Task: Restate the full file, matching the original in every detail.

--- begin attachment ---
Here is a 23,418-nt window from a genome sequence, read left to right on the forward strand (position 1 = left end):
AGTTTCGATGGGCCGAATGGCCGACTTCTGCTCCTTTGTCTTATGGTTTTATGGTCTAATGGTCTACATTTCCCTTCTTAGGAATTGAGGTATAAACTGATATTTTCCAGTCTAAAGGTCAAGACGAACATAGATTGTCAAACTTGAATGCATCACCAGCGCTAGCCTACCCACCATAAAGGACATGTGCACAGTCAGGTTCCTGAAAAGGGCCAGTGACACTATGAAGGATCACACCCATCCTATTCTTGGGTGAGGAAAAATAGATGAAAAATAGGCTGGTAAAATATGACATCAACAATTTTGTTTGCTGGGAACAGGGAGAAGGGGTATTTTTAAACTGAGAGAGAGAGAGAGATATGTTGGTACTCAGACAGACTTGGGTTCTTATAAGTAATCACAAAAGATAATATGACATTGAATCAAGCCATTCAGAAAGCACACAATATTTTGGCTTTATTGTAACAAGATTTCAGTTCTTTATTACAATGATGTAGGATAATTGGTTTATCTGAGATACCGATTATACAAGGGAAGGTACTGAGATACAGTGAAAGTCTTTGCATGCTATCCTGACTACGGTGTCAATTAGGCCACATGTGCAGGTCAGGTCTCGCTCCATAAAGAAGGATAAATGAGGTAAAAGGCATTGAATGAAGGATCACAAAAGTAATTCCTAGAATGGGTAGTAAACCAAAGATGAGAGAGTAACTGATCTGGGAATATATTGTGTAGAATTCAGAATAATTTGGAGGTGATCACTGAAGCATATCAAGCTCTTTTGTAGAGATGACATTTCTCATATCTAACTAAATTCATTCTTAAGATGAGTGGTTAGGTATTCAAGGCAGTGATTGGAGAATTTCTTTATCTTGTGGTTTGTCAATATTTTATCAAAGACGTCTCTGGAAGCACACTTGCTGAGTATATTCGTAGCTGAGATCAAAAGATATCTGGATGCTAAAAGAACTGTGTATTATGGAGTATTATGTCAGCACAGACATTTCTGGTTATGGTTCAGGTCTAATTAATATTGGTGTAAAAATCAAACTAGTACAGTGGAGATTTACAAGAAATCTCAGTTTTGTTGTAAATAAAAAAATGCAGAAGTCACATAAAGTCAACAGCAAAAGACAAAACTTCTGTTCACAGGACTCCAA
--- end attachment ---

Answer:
Here is a 23,418-nt window from a genome sequence, read left to right on the forward strand (position 1 = left end):
AGTTTCGATGGGCCGAATGGCCGACTTCTGCTCCTTTGTCTTATGGTTTTATGGTCTAATGGTCTACATTTCCCTTCTTAGGAATTGAGGTATAAACTGATATTTTCCAGTCTAAAGGTCAAGACGAACATAGATTGTCAAACTTGAATGCATCACCAGCGCTAGCCTACCCACCATAAAGGACATGTGCACAGTCAGGTTCCTGAAAAGGGCCAGTGACACTATGAAGGATCACACCCATCCTATTCTTGGGTGAGGAAAAATAGATGAAAAATAGGCTGGTAAAATATGACATCAACAATTTTGTTTGCTGGGAACAGGGAGAAGGGGTATTTTTAAACTGAGAGAGAGAGAGAGATATGTTGGTACTCAGACAGACTTGGGTTCTTATAAGTAATCACAAAAGATAATATGACATTGAATCAAGCCATTCAGAAAGCACACAATATTTTGGCTTTATTGTAACAAGATTTCAGTTCTTTATTACAATGATGTAGGATAATTGGTTTATCTGAGATACCGATTATACAAGGGAAGGTACTGAGATACAGTGAAAGTCTTTGCATGCTATCCTGACTACGGTGTCAATTAGGCCACATGTGCAGGTCAGGTCTCGCTCCATAAAGAAGGATAAATGAGGTAAAAGGCATTGAATGAAGGATCACAAAAGTAATTCCTAGAATGGGTAGTAAACCAAAGATGAGAGAGTAACTGATCTGGGAATATATTGTGTAGAATTCAGAATAATTTGGAGGTGATCACTGAAGCATATCAAGCTCTTTTGTAGAGATGACATTTCTCATATCTAACTAAATTCATTCTTAAGATGAGTGGTTAGGTATTCAAGGCAGTGATTGGAGAATTTCTTTATCTTGTGGTTTGTCAATATTTTATCAAAGACGTCTCTGGAAGCACACTTGCTGAGTATATTCGTAGCTGAGATCAAAAGATATCTGGATGCTAAAAGAACTGTGTATTATGGAGTATTATGTCAGCACAGACATTTCTGGTTATGGTTCAGGTCTAATTAATATTGGTGTAAAAATCAAACTAGTACAGTGGAGATTTACAAGAAATCTCAGTTTTGTTGTAAATAAAAAAATGCAGAAGTCACATAAAGTCAACAGCAAAAGACAAAACTTCTGTTCACAGGACTCCAA